Lumbini is one of the holiest places of one of the world’s great religions, and its remains contain significant evidence about the nature of Buddhist pilgrimage from as early as the 3rd century BC.

The Lord Buddha was born in 623 BC in the sacred Terai plains of southern Nepal, testified to by the inscription on the pillar erected by the Mauryan Emperor Asoka in 249 BC. The complex of structures within the archaeological conservation area includes the Shakya Tank; the remains within the Maya Devi Temple consisting of brick structures in a cross-wall system dating from the 3rd century BC to the present century; and the sandstone Ashoka pillar with its Pali inscription in Brahmi script. Additionally, there are the excavated remains of Buddhist viharas (monasteries) from the 3rd century BC to the 5th century AD and the remains of Buddhist stupas (memorial shrines) from the 3rd century BC to the 15th century AD. The site is now being developed as a Buddhist pilgrimage centre, where the archaeological remains associated with the birth of the Lord Buddha form a central feature.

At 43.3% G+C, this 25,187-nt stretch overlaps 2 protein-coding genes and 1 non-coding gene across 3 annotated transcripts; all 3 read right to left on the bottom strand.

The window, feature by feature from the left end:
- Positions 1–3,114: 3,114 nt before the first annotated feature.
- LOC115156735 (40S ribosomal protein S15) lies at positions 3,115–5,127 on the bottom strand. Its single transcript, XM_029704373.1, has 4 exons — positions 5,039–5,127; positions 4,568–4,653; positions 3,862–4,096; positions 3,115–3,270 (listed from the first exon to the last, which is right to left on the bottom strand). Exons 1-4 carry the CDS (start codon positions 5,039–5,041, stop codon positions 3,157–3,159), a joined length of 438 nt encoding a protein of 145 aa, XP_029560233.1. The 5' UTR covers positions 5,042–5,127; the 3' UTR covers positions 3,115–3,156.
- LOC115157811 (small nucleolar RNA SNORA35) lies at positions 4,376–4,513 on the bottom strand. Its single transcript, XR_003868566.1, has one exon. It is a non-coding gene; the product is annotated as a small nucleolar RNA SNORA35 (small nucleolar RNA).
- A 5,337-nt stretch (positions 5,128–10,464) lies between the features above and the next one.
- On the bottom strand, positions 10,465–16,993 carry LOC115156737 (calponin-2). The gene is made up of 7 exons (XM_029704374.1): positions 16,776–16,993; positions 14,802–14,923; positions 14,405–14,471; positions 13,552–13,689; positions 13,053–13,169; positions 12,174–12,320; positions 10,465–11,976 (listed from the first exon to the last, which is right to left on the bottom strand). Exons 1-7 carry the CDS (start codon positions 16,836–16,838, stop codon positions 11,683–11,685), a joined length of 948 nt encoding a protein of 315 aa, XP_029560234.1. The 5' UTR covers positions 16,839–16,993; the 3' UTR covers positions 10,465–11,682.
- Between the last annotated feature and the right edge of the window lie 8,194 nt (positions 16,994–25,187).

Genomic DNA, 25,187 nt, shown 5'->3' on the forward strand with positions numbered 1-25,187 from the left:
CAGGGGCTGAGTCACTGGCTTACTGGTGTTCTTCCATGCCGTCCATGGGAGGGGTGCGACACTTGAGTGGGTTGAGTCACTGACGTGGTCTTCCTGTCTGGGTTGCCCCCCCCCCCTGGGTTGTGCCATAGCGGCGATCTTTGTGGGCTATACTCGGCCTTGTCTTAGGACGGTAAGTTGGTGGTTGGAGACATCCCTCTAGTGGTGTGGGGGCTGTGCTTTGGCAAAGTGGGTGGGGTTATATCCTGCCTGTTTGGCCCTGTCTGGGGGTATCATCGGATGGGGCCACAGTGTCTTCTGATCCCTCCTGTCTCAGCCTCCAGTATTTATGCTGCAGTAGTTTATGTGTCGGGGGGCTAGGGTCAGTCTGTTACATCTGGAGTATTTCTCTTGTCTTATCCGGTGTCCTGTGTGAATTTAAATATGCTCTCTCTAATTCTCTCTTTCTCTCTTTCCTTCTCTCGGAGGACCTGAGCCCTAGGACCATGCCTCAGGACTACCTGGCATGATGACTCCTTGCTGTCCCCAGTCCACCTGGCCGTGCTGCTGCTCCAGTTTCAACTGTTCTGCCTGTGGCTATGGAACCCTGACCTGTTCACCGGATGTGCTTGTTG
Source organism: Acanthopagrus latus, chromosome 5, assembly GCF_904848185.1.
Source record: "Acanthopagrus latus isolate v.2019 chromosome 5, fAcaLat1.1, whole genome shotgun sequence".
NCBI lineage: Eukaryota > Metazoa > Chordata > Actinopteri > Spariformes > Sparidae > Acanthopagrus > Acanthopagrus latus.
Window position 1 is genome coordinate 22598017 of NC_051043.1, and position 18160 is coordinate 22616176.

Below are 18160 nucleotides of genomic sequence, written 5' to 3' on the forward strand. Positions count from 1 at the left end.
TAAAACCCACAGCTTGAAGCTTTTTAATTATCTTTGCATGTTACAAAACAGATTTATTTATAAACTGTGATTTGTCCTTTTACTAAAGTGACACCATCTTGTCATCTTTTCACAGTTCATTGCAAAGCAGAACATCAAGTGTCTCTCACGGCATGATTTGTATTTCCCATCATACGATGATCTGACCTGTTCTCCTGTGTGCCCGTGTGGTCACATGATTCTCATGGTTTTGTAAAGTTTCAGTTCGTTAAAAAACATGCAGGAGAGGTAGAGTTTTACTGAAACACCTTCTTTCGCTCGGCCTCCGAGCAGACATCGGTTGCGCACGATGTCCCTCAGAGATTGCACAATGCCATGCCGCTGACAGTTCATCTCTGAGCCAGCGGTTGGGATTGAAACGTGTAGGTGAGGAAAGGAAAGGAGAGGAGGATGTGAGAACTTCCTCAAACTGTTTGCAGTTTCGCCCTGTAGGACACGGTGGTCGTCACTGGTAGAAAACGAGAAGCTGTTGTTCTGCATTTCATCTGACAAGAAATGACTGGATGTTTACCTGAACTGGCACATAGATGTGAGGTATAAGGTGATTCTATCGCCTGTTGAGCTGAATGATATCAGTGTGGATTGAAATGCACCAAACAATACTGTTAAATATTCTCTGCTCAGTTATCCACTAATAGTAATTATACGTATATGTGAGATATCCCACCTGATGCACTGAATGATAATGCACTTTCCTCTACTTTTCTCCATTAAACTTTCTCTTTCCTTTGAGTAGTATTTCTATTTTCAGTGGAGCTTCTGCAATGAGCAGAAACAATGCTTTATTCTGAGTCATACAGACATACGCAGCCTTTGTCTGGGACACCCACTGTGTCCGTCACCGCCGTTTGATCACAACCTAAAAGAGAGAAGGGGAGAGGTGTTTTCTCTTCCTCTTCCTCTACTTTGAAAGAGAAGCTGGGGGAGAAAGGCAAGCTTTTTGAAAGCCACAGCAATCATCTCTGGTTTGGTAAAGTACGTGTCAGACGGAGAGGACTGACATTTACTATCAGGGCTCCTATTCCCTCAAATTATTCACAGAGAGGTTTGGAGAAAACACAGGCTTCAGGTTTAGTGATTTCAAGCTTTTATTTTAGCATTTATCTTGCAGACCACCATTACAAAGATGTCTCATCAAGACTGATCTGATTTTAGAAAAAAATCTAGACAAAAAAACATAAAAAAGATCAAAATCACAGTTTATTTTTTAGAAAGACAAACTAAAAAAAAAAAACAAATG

smiling white male wearing a backpack

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